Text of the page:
Check out highlights of Steyn’s performance here, and keep an eye out for a couple of great takes by AB de Villiers behind the stumps. With bowlers of the calibre of Steyn and Vernon Philander South Africa look capable of being the dominant force in world cricket for a good while yet.

A batsman's worst nightmare. Thanks to rosswebsdale for the image.

A batsman’s worst nightmare. Thanks to rosswebsdale for the image.

An evening with Jim Pleass

On Januray 14 guests at the Museum of Welsh Cricket were fortunate enough to spend an hour being entertained by Jim Pleass, the last surviving member of the first Glamorgan team to win the County Championship in 1948. Jim spent the evening talking with Dr Andrew Hignell, the museum’s curator, about his early life in Cardiff, his time with Glamorgan and his experiences during the Second World War; he was in the Royal Corps of Signals and took part in the D-Day landings.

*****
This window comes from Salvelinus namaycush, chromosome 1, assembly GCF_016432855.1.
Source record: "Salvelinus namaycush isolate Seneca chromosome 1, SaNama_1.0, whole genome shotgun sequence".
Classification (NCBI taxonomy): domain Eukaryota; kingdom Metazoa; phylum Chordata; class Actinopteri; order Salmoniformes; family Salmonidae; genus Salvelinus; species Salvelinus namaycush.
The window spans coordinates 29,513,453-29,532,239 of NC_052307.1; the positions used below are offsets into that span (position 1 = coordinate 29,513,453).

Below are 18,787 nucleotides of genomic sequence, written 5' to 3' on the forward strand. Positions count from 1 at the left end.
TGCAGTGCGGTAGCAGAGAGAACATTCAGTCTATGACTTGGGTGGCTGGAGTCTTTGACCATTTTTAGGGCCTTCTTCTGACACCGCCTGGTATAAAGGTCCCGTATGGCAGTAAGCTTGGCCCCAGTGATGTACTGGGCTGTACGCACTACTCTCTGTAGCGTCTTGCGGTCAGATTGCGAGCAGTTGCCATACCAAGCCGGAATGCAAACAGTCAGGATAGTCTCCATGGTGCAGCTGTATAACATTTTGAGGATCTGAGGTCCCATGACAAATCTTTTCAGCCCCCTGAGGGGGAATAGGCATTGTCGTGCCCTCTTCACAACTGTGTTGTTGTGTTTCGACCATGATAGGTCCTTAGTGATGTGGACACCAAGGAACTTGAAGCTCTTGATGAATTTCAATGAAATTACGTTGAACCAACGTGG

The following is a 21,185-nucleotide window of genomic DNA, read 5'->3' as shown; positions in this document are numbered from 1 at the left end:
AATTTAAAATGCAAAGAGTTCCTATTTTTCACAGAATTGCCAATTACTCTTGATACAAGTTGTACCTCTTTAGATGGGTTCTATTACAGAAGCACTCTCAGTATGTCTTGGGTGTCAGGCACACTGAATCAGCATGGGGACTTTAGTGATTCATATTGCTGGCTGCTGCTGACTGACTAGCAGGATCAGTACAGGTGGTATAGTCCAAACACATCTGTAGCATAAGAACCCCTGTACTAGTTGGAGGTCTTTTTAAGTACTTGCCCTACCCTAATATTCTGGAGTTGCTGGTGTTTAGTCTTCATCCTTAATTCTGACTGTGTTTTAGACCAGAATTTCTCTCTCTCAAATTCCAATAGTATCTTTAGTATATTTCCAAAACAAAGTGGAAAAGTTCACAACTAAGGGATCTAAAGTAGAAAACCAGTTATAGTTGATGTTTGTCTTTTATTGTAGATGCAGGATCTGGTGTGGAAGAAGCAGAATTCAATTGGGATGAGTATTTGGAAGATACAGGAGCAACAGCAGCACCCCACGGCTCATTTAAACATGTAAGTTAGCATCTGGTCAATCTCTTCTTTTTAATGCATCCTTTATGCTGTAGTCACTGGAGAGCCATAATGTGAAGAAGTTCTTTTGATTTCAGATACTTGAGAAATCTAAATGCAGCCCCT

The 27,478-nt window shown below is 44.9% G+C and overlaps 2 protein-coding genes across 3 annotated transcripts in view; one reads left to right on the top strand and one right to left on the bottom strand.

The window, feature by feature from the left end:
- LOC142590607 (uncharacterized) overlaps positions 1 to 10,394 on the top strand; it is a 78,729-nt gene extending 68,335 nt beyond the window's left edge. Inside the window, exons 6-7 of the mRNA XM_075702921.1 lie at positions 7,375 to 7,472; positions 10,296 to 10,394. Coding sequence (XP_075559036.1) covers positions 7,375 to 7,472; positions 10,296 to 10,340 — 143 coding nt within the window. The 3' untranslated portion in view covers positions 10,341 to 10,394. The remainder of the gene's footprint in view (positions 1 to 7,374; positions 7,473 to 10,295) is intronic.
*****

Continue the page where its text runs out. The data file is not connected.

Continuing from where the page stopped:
Jim was born in Splott Road, Cardiff, on May 21 1923, the son of an insurance manager. His first love was football, not cricket. He played as a right-winger and represented Fairwater Boys and Canton High School before joining Cardiff Corinthians FC. He even went on to make two appearances for Cardiff City. During the summer he would play cricket for his school on a Saturday morning and then again for a club  team in the afternoon. He also began to take an interest in Glamorgan CCC and saw them draw against the touring Australians at Swansea in 1938.

Jim Pleass in 1949.

Jim Pleass in 1949.

Before Jim made the step up to first class cricket, however, war intervened. He initially joined the Home Guard in 1939 but later switched to the Royal Signals as a wireless operator. It was in this capacity that Jim found himself part of the Normandy landings in June 1944. He was in the first wave of boats that landed at around 6am on D-Day itself. They came under heavy German fire and Jim had a near-miss when a boat in front of his hit an underwater mine. Once he got ashore it was his job to establish a line of communication with the battleships in the Channel. After his work was done he was was able to return to Southampton, rather than pushing on into France. He later spent time in Italy, India and Singapore, where he even managed to fit in a spot of cricket.